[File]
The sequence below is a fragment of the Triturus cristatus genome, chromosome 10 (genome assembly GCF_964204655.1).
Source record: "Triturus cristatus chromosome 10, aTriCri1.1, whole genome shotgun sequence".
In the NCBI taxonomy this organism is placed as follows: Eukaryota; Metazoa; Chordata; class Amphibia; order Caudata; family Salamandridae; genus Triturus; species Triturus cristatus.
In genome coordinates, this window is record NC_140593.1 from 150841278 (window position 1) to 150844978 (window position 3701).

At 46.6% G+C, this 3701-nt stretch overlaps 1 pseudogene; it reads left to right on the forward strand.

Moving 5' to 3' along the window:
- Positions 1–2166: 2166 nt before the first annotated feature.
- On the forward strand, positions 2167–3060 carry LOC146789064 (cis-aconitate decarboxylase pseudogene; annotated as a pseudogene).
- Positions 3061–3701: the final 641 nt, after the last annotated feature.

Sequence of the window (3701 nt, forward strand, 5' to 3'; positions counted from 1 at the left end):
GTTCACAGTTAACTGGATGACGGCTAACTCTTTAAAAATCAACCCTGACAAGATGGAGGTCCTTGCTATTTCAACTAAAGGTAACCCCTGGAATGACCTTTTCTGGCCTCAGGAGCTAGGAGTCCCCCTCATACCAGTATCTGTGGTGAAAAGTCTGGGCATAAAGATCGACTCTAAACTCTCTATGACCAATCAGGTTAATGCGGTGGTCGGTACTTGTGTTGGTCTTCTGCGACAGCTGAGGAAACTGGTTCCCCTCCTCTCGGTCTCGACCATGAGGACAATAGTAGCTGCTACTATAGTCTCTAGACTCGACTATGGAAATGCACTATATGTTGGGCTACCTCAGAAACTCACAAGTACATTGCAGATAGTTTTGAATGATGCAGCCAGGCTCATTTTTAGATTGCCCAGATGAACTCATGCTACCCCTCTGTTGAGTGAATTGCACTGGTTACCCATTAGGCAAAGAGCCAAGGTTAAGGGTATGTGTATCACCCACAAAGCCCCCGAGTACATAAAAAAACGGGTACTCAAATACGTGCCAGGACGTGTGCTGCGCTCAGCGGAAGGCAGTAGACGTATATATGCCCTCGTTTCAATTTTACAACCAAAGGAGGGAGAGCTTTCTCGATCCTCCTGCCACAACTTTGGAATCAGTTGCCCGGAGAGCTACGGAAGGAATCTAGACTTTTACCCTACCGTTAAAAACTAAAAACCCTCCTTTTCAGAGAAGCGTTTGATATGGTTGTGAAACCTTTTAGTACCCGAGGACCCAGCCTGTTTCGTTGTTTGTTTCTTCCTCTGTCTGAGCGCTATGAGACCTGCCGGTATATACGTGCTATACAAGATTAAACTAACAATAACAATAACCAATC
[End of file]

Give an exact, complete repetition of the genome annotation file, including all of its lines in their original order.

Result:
The sequence below is a fragment of the Triturus cristatus genome, chromosome 10 (genome assembly GCF_964204655.1).
Source record: "Triturus cristatus chromosome 10, aTriCri1.1, whole genome shotgun sequence".
In the NCBI taxonomy this organism is placed as follows: Eukaryota; Metazoa; Chordata; class Amphibia; order Caudata; family Salamandridae; genus Triturus; species Triturus cristatus.
In genome coordinates, this window is record NC_140593.1 from 150841278 (window position 1) to 150844978 (window position 3701).

At 46.6% G+C, this 3701-nt stretch overlaps 1 pseudogene; it reads left to right on the forward strand.

Moving 5' to 3' along the window:
- Positions 1–2166: 2166 nt before the first annotated feature.
- On the forward strand, positions 2167–3060 carry LOC146789064 (cis-aconitate decarboxylase pseudogene; annotated as a pseudogene).
- Positions 3061–3701: the final 641 nt, after the last annotated feature.

Sequence of the window (3701 nt, forward strand, 5' to 3'; positions counted from 1 at the left end):
GTTCACAGTTAACTGGATGACGGCTAACTCTTTAAAAATCAACCCTGACAAGATGGAGGTCCTTGCTATTTCAACTAAAGGTAACCCCTGGAATGACCTTTTCTGGCCTCAGGAGCTAGGAGTCCCCCTCATACCAGTATCTGTGGTGAAAAGTCTGGGCATAAAGATCGACTCTAAACTCTCTATGACCAATCAGGTTAATGCGGTGGTCGGTACTTGTGTTGGTCTTCTGCGACAGCTGAGGAAACTGGTTCCCCTCCTCTCGGTCTCGACCATGAGGACAATAGTAGCTGCTACTATAGTCTCTAGACTCGACTATGGAAATGCACTATATGTTGGGCTACCTCAGAAACTCACAAGTACATTGCAGATAGTTTTGAATGATGCAGCCAGGCTCATTTTTAGATTGCCCAGATGAACTCATGCTACCCCTCTGTTGAGTGAATTGCACTGGTTACCCATTAGGCAAAGAGCCAAGGTTAAGGGTATGTGTATCACCCACAAAGCCCCCGAGTACATAAAAAAACGGGTACTCAAATACGTGCCAGGACGTGTGCTGCGCTCAGCGGAAGGCAGTAGACGTATATATGCCCTCGTTTCAATTTTACAACCAAAGGAGGGAGAGCTTTCTCGATCCTCCTGCCACAACTTTGGAATCAGTTGCCCGGAGAGCTACGGAAGGAATCTAGACTTTTACCCTACCGTTAAAAACTAAAAACCCTCCTTTTCAGAGAAGCGTTTGATATGGTTGTGAAACCTTTTAGTACCCGAGGACCCAGCCTGTTTCGTTGTTTGTTTCTTCCTCTGTCTGAGCGCTATGAGACCTGCCGGTATATACGTGCTATACAAGATTAAACTAACAATAACAATAACCAATC